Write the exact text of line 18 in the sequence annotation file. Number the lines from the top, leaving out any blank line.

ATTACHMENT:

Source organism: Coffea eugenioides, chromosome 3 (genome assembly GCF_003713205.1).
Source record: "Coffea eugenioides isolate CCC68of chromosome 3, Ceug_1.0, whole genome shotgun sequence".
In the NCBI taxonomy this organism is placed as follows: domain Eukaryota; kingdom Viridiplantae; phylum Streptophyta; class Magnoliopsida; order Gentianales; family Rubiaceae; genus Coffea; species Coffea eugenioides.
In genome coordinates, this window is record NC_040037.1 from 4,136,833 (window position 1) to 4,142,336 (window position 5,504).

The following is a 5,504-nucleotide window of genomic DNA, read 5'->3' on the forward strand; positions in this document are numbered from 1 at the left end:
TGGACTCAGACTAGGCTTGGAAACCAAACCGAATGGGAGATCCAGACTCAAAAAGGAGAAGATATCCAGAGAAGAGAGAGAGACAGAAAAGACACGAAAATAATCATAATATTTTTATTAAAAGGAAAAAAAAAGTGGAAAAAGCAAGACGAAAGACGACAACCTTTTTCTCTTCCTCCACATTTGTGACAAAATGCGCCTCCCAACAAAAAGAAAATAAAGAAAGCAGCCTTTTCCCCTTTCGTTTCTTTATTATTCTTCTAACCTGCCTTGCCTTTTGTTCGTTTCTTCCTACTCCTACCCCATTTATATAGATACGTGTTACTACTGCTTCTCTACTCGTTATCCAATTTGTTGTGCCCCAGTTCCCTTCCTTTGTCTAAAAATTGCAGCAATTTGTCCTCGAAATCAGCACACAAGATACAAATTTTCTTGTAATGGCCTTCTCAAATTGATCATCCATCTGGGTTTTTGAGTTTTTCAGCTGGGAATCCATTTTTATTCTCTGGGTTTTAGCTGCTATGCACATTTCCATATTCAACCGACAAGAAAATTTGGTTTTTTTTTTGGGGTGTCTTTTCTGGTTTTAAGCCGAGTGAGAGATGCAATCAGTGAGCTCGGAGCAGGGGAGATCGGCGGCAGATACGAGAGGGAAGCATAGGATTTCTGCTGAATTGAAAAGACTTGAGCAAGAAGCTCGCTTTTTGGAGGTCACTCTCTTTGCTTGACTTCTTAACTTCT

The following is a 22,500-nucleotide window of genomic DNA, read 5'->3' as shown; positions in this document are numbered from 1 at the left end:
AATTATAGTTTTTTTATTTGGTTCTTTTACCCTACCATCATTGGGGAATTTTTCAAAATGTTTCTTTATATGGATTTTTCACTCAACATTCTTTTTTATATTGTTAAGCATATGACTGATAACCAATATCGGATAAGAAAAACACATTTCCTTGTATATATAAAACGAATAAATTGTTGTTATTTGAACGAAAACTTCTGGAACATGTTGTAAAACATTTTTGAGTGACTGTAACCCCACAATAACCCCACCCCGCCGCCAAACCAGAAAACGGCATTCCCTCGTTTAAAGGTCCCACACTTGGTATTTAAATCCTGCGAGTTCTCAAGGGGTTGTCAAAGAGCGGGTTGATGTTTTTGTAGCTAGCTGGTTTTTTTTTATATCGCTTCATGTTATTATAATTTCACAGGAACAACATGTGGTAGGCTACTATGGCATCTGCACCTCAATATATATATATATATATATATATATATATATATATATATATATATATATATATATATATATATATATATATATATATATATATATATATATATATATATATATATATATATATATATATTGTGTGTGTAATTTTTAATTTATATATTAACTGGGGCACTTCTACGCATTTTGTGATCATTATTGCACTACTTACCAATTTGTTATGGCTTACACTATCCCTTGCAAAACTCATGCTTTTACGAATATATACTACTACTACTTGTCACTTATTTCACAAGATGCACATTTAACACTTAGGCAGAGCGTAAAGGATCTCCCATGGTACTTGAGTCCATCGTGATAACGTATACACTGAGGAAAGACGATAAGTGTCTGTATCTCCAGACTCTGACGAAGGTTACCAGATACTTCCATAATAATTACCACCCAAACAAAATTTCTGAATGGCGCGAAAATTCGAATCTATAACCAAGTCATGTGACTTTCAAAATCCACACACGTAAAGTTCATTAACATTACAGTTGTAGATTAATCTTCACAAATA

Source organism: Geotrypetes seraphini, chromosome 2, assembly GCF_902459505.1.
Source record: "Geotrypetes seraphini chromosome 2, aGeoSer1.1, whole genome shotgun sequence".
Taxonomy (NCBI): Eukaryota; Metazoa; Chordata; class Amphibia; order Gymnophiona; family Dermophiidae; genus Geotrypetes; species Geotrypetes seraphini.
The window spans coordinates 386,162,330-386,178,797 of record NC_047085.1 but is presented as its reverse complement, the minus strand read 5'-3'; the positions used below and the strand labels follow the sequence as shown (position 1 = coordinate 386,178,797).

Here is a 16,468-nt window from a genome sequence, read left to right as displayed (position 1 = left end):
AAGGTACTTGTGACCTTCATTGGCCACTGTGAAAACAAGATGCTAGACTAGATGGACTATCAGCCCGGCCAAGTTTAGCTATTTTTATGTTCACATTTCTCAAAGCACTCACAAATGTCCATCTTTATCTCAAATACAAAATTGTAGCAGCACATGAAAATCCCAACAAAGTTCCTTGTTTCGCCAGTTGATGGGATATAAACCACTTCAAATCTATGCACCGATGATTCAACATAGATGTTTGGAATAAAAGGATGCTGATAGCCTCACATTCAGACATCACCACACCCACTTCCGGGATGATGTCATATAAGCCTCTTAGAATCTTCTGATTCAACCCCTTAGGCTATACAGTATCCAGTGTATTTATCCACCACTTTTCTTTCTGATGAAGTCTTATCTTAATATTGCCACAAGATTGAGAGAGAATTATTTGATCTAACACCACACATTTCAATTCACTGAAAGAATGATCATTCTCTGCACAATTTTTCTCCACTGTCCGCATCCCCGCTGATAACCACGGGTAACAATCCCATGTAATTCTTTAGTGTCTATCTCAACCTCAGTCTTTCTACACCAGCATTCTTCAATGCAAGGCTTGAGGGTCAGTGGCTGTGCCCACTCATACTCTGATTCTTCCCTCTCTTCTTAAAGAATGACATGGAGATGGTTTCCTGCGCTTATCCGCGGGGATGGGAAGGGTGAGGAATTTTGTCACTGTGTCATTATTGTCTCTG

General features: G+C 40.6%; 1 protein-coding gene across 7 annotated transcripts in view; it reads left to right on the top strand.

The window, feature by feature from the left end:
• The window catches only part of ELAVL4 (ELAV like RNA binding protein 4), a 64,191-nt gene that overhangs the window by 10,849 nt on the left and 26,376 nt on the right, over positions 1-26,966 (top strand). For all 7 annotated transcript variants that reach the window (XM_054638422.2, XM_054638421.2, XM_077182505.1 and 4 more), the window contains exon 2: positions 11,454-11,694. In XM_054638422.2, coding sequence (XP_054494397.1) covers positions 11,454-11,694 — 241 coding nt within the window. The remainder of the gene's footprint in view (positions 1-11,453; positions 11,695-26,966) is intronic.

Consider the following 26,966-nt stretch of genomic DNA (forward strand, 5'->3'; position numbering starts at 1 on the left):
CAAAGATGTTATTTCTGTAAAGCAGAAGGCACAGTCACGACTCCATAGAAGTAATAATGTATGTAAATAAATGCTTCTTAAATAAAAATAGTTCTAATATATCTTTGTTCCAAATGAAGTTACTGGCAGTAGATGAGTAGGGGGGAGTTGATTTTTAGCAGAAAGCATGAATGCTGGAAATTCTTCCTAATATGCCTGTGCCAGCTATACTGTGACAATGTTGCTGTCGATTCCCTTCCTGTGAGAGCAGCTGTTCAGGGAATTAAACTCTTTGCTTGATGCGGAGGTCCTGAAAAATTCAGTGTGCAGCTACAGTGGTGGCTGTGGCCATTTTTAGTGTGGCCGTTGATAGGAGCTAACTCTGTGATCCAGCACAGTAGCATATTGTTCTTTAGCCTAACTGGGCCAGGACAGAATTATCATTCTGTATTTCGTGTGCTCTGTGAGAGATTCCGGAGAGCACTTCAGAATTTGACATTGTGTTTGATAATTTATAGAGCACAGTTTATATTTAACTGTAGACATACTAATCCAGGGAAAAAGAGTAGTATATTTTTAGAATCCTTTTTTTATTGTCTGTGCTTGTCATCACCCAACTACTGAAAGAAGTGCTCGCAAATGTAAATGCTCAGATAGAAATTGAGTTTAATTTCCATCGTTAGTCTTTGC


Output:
Consider the following 26,966-nt stretch of genomic DNA (forward strand, 5'->3'; position numbering starts at 1 on the left):